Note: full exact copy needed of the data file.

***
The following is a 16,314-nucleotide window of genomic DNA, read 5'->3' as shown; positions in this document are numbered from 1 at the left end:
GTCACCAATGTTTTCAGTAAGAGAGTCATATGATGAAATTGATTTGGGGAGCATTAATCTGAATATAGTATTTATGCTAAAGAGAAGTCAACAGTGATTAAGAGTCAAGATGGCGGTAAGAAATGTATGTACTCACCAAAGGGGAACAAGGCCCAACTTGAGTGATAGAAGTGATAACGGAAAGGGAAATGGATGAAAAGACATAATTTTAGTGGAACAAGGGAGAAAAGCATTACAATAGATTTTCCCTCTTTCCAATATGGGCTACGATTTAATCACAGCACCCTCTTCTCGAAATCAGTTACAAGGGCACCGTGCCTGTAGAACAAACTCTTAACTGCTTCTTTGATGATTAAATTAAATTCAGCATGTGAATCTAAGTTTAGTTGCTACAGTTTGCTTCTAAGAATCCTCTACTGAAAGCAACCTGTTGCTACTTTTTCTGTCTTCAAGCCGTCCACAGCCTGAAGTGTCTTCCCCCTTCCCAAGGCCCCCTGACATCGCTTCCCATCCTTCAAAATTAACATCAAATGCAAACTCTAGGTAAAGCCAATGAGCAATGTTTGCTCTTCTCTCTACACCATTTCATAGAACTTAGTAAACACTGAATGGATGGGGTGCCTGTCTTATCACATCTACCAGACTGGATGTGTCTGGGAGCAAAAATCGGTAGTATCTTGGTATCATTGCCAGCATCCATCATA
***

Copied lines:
The following is a 16,314-nucleotide window of genomic DNA, read 5'->3' as shown; positions in this document are numbered from 1 at the left end:
GTCACCAATGTTTTCAGTAAGAGAGTCATATGATGAAATTGATTTGGGGAGCATTAATCTGAATATAGTATTTATGCTAAAGAGAAGTCAACAGTGATTAAGAGTCAAGATGGCGGTAAGAAATGTATGTACTCACCAAAGGGGAACAAGGCCCAACTTGAGTGATAGAAGTGATAACGGAAAGGGAAATGGATGAAAAGACATAATTTTAGTGGAACAAGGGAGAAAAGCATTACAATAGATTTTCCCTCTTTCCAATATGGGCTACGATTTAATCACAGCACCCTCTTCTCGAAATCAGTTACAAGGGCACCGTGCCTGTAGAACAAACTCTTAACTGCTTCTTTGATGATTAAATTAAATTCAGCATGTGAATCTAAGTTTAGTTGCTACAGTTTGCTTCTAAGAATCCTCTACTGAAAGCAACCTGTTGCTACTTTTTCTGTCTTCAAGCCGTCCACAGCCTGAAGTGTCTTCCCCCTTCCCAAGGCCCCCTGACATCGCTTCCCATCCTTCAAAATTAACATCAAATGCAAACTCTAGGTAAAGCCAATGAGCAATGTTTGCTCTTCTCTCTACACCATTTCATAGAACTTAGTAAACACTGAATGGATGGGGTGCCTGTCTTATCACATCTACCAGACTGGATGTGTCTGGGAGCAAAAATCGGTAGTATCTTGGTATCATTGCCAGCATCCATCATA